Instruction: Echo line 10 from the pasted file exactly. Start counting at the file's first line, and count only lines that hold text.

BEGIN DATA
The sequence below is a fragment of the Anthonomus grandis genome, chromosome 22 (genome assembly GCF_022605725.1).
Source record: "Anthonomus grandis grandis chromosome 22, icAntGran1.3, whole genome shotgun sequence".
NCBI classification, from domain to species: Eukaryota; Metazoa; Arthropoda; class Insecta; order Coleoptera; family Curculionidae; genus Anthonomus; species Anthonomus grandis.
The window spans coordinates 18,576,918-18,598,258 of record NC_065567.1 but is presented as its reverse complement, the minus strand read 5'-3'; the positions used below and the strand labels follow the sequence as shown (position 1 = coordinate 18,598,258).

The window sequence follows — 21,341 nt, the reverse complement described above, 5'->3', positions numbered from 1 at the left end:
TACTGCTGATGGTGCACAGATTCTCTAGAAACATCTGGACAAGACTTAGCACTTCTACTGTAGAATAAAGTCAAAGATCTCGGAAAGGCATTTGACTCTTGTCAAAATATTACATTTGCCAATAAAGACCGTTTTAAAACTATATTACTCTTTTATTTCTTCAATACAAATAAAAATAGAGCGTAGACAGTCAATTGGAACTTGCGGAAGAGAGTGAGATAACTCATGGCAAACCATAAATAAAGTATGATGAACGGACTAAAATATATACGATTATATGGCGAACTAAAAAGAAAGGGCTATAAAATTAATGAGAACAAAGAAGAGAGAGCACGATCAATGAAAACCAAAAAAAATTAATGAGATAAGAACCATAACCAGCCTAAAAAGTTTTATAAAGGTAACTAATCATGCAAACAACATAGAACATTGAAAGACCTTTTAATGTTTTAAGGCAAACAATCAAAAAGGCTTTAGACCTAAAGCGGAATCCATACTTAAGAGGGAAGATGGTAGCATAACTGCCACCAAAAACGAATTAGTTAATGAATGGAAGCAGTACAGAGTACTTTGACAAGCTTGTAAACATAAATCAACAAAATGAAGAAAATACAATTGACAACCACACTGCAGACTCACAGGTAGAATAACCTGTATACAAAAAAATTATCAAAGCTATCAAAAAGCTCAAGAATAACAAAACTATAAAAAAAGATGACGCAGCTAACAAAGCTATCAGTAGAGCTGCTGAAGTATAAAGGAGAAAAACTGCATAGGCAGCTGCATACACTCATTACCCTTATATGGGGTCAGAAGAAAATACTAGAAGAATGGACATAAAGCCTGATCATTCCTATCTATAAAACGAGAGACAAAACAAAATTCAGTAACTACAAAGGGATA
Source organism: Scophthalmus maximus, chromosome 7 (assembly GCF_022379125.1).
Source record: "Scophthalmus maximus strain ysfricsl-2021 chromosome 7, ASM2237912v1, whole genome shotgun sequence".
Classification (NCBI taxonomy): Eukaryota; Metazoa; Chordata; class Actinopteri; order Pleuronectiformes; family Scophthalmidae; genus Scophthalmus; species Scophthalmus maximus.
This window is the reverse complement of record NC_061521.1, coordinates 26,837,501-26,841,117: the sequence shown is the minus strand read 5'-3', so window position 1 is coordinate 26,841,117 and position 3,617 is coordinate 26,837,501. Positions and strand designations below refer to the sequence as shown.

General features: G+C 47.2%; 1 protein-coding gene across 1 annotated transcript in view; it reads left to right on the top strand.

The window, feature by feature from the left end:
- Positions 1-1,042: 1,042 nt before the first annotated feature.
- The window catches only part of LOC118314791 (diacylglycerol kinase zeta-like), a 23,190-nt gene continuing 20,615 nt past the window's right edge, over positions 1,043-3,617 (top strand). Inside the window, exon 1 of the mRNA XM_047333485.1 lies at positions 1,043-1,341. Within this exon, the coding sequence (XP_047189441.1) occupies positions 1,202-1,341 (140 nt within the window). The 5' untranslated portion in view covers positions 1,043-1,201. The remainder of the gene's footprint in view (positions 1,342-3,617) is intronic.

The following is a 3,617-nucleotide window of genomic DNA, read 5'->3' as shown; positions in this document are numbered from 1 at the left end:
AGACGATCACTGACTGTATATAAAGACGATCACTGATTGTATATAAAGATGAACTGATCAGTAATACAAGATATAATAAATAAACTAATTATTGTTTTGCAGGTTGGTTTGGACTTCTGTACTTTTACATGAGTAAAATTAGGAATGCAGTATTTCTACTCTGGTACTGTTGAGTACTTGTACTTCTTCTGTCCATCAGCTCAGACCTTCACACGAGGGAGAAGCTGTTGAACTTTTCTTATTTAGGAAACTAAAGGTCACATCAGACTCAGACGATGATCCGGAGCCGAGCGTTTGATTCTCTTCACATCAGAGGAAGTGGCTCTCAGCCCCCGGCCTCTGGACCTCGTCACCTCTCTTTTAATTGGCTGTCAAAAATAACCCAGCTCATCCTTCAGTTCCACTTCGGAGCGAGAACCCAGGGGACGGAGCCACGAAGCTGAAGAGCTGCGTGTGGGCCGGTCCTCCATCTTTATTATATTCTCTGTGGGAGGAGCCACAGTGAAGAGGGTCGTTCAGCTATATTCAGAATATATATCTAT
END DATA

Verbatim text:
This window is the reverse complement of record NC_061521.1, coordinates 26,837,501-26,841,117: the sequence shown is the minus strand read 5'-3', so window position 1 is coordinate 26,841,117 and position 3,617 is coordinate 26,837,501. Positions and strand designations below refer to the sequence as shown.